However, it's not because of such rumors that I'm writing this. I'm doing it because at this point there is further data which reinforces the fact that Nokia would be hard-pressed not to launch Android phones.
As Windows Phone 8 launched, again the hopes were fanned that this would be the time when it would get decent market share. However, now, months later, the data are confirming that such was not the case. The Microsoft OS languishes at 3.1% of the market while Symbian has all but disappeared at 0.5%. Naturally since Nokia can only have part of the Windows Phone share, it's destined to occupy a sliver of the smartphone market and fall off the ranks of the largest smartphone manufacturers (Source: comScore, "comScore Reports January 2013 U.S. Smartphone Subscriber Market Share").
At the same time, even with the strong competition from Apple (AAPL), Android is still the majority of the U.S. market at 52.3%, and it occupies an even stronger position worldwide.
It is the realization that Windows Phone is going nowhere, together with the fact that Nokia isn't significantly inferior to popular Android manufacturers such as Samsung, HTC or Motorola, which will ultimately drive Nokia to enter the Android market. Were Nokia to take such a move, and instantly it could be expected to easily triple, quadruple, quintuple its overall share of the smartphone market.
Presently, Nokia has around 60% of the Windows Phone market, so around 2% of the overall smartphone market. Just capturing an easy 15% of the Android market would allow it to capture nearly an additional 8% of the entire phone market, thus quintupling its share of the smartphone market from 2% to 10% in one sweep. And better still, Nokia would have a reasonable prospect of achieving even more than 15% of the Android market, while with the Windows Phone OS Nokia is entirely dependent on the OS gaining ground, which is much harder to happen than conquering a large share of an already-accepted OS.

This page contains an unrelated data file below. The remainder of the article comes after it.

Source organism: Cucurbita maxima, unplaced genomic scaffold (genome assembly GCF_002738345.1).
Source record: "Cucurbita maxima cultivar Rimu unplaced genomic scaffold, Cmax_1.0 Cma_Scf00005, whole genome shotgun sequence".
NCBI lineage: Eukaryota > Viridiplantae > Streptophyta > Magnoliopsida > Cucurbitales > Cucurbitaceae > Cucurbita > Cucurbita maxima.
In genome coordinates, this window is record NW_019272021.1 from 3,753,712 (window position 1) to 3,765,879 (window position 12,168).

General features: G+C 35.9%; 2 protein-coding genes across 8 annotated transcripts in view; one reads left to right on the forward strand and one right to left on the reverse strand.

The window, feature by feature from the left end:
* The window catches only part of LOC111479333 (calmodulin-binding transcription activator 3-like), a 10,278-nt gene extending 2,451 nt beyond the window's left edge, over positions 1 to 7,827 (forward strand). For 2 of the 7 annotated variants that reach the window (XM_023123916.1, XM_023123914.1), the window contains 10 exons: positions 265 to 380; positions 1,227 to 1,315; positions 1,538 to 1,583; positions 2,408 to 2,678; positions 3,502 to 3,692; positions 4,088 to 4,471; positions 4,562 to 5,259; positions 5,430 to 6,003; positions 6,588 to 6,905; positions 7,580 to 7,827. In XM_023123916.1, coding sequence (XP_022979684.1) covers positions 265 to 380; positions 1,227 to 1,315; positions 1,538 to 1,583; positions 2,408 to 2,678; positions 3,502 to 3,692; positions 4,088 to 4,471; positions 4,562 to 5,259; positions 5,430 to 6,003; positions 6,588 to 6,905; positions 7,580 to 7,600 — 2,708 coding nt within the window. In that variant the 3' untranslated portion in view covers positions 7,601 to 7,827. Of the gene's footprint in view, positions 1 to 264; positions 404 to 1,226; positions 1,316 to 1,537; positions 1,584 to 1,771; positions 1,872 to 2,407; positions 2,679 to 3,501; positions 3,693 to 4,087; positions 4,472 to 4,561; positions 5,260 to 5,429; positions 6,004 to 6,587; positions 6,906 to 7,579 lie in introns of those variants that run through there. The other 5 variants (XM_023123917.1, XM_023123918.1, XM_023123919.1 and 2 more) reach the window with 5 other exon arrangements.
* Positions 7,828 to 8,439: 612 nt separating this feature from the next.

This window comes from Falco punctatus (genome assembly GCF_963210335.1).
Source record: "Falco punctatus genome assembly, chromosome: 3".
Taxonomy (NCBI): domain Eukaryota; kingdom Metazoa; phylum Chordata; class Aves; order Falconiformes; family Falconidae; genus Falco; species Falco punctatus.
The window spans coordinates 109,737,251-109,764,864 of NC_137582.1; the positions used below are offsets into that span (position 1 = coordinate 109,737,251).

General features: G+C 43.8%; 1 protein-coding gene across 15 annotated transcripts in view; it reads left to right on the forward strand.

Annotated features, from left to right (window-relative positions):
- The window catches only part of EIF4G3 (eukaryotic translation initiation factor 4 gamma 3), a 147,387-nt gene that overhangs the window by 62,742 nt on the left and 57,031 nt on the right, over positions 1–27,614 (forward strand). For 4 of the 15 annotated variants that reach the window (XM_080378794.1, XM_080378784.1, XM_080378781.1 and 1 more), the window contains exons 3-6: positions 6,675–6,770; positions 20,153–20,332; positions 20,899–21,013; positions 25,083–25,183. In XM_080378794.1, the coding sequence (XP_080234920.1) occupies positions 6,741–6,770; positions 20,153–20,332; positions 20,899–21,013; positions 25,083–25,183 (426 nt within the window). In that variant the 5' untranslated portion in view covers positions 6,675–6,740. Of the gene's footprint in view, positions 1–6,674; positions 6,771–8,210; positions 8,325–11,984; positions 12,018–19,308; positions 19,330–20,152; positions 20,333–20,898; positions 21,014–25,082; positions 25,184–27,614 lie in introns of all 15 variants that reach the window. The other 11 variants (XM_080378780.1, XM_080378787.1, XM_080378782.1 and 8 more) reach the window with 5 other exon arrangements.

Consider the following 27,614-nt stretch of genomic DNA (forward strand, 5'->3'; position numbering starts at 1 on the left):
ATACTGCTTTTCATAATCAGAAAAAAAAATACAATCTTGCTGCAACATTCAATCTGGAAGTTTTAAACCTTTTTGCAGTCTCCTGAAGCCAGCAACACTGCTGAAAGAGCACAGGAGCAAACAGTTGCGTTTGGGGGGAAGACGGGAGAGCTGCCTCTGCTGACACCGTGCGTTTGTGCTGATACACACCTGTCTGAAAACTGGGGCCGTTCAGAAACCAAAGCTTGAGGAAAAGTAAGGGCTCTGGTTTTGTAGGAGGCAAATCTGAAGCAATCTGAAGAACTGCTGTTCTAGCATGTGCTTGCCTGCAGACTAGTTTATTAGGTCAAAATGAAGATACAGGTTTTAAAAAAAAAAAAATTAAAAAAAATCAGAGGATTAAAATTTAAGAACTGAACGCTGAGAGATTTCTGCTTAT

This easy-to-see fact makes Nokia's entrance into the Android market almost a no-brainer, with only 2 exceptions, which I will describe next.
What are the barriers?
There are two different barriers of a wildly different nature:
- The first is that Stephen Elop's entire carrier might be staked on his strategic option towards Windows Phone. It might thus be hard to enter the Android market and keep the same CEO. Also, psychologically it's very hard to a person to change direction once he has stated his option so publicly;
- The second barrier, which we cannot really know for sure, are the terms of Nokia's agreement with Microsoft (MSFT). There might be penalties. Nokia might have to forgo getting payments. It's impossible to know just what Nokia's options are, what it is allowed to do, how long must it exclusively supply Windows Phones.
Although there are barriers in the form of the present CEO's commitment and possible legal barriers in Nokia's agreement with Microsoft, it's looking increasingly likely that Nokia will launch a line of Android phones.
The strategy of launching such phones is turning into a no-brainer decision able to easily increase Nokia's presence in the smartphone segment by up to five times its present (small) size. Given such chance, it would be hard for Nokia not to take it.